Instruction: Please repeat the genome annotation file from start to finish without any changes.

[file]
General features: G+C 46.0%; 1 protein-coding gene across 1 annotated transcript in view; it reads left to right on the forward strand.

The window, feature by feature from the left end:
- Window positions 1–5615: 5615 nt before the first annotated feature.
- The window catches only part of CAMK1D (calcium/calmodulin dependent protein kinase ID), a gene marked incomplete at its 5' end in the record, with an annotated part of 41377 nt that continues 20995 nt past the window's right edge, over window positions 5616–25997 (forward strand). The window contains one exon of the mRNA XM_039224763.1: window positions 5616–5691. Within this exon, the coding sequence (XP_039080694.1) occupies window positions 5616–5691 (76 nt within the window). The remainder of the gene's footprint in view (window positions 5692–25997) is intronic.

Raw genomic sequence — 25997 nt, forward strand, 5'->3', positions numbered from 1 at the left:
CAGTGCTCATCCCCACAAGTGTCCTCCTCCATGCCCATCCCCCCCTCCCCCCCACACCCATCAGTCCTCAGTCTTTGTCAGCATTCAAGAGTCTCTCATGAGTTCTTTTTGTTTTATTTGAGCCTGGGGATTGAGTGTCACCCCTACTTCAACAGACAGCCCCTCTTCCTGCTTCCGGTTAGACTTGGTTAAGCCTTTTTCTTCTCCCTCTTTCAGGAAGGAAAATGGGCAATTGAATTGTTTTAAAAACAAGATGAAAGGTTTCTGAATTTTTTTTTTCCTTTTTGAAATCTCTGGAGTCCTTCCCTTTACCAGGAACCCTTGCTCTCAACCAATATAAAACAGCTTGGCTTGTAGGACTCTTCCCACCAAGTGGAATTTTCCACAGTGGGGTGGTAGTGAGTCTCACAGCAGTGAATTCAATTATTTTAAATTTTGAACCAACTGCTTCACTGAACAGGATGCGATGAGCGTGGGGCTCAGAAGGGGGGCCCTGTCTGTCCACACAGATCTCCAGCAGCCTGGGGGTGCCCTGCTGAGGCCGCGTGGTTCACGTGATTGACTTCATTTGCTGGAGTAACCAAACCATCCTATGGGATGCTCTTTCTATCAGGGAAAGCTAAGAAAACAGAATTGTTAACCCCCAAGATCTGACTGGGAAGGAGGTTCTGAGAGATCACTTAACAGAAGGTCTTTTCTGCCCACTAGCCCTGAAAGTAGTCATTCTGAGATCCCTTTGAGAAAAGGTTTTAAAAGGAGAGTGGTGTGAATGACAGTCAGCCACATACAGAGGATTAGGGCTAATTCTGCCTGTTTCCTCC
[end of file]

General features: G+C 46.0%; 1 protein-coding gene across 1 annotated transcript in view; it reads left to right on the forward strand.

The window, feature by feature from the left end:
- Window positions 1–5615: 5615 nt before the first annotated feature.
- The window catches only part of CAMK1D (calcium/calmodulin dependent protein kinase ID), a gene marked incomplete at its 5' end in the record, with an annotated part of 41377 nt that continues 20995 nt past the window's right edge, over window positions 5616–25997 (forward strand). The window contains one exon of the mRNA XM_039224763.1: window positions 5616–5691. Within this exon, the coding sequence (XP_039080694.1) occupies window positions 5616–5691 (76 nt within the window). The remainder of the gene's footprint in view (window positions 5692–25997) is intronic.

Raw genomic sequence — 25997 nt, forward strand, 5'->3', positions numbered from 1 at the left:
CAGTGCTCATCCCCACAAGTGTCCTCCTCCATGCCCATCCCCCCCTCCCCCCCACACCCATCAGTCCTCAGTCTTTGTCAGCATTCAAGAGTCTCTCATGAGTTCTTTTTGTTTTATTTGAGCCTGGGGATTGAGTGTCACCCCTACTTCAACAGACAGCCCCTCTTCCTGCTTCCGGTTAGACTTGGTTAAGCCTTTTTCTTCTCCCTCTTTCAGGAAGGAAAATGGGCAATTGAATTGTTTTAAAAACAAGATGAAAGGTTTCTGAATTTTTTTTTTCCTTTTTGAAATCTCTGGAGTCCTTCCCTTTACCAGGAACCCTTGCTCTCAACCAATATAAAACAGCTTGGCTTGTAGGACTCTTCCCACCAAGTGGAATTTTCCACAGTGGGGTGGTAGTGAGTCTCACAGCAGTGAATTCAATTATTTTAAATTTTGAACCAACTGCTTCACTGAACAGGATGCGATGAGCGTGGGGCTCAGAAGGGGGGCCCTGTCTGTCCACACAGATCTCCAGCAGCCTGGGGGTGCCCTGCTGAGGCCGCGTGGTTCACGTGATTGACTTCATTTGCTGGAGTAACCAAACCATCCTATGGGATGCTCTTTCTATCAGGGAAAGCTAAGAAAACAGAATTGTTAACCCCCAAGATCTGACTGGGAAGGAGGTTCTGAGAGATCACTTAACAGAAGGTCTTTTCTGCCCACTAGCCCTGAAAGTAGTCATTCTGAGATCCCTTTGAGAAAAGGTTTTAAAAGGAGAGTGGTGTGAATGACAGTCAGCCACATACAGAGGATTAGGGCTAATTCTGCCTGTTTCCTCC